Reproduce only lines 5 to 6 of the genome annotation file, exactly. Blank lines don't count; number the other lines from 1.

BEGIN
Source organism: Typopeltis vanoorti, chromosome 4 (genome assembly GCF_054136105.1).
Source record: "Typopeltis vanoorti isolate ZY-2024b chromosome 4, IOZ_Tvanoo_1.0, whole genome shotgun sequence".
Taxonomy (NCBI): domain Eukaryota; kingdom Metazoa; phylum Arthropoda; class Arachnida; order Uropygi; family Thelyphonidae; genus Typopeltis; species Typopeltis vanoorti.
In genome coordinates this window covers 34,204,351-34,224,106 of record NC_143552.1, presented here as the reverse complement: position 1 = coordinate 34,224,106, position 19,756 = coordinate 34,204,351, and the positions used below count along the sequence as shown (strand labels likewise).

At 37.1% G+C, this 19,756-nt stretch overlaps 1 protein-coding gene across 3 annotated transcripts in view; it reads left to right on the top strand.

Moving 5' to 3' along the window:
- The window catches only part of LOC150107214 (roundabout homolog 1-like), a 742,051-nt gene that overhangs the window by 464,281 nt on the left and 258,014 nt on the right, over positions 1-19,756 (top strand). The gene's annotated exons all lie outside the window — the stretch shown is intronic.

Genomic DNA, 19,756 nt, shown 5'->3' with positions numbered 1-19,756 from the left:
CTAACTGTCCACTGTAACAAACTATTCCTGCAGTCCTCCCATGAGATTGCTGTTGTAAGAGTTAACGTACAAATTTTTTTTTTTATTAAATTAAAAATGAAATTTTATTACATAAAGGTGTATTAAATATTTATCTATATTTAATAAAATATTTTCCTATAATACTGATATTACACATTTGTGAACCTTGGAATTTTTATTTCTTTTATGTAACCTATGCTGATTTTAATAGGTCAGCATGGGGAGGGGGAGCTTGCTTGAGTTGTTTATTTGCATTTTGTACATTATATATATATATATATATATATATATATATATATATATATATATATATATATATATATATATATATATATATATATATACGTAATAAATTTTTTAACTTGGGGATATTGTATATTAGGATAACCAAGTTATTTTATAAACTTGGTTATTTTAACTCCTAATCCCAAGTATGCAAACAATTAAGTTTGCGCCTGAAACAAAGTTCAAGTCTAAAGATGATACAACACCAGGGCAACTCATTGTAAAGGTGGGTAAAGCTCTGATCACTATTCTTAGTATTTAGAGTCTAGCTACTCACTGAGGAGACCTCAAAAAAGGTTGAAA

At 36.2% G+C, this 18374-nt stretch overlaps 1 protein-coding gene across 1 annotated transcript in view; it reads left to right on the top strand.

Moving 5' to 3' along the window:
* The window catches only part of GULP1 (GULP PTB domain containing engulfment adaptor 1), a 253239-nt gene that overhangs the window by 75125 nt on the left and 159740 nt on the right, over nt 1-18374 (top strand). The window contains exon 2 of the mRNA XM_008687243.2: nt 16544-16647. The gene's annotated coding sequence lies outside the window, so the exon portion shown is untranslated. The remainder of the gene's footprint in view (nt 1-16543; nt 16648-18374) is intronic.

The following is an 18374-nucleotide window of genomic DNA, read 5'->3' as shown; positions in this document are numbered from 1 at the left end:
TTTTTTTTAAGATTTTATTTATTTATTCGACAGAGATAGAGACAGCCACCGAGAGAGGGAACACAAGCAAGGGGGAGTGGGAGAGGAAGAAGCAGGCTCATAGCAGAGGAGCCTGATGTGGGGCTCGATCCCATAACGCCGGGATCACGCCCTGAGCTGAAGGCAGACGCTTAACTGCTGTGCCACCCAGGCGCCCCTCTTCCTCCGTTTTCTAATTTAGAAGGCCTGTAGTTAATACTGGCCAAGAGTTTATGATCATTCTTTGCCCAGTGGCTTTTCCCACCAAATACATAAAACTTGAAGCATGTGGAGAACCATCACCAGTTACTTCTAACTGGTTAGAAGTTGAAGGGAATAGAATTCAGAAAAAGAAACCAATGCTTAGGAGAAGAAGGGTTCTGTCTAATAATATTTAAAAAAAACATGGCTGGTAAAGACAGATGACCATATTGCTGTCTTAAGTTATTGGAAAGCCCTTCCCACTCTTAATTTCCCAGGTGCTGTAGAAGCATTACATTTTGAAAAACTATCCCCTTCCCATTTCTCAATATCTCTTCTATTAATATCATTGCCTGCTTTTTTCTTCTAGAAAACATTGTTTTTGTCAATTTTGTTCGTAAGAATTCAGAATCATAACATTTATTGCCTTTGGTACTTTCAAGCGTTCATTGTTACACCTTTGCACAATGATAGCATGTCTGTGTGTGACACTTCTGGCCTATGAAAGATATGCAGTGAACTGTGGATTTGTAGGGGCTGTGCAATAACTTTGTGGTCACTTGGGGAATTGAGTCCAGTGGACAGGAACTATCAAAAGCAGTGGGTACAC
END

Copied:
At 37.1% G+C, this 19,756-nt stretch overlaps 1 protein-coding gene across 3 annotated transcripts in view; it reads left to right on the top strand.

Moving 5' to 3' along the window: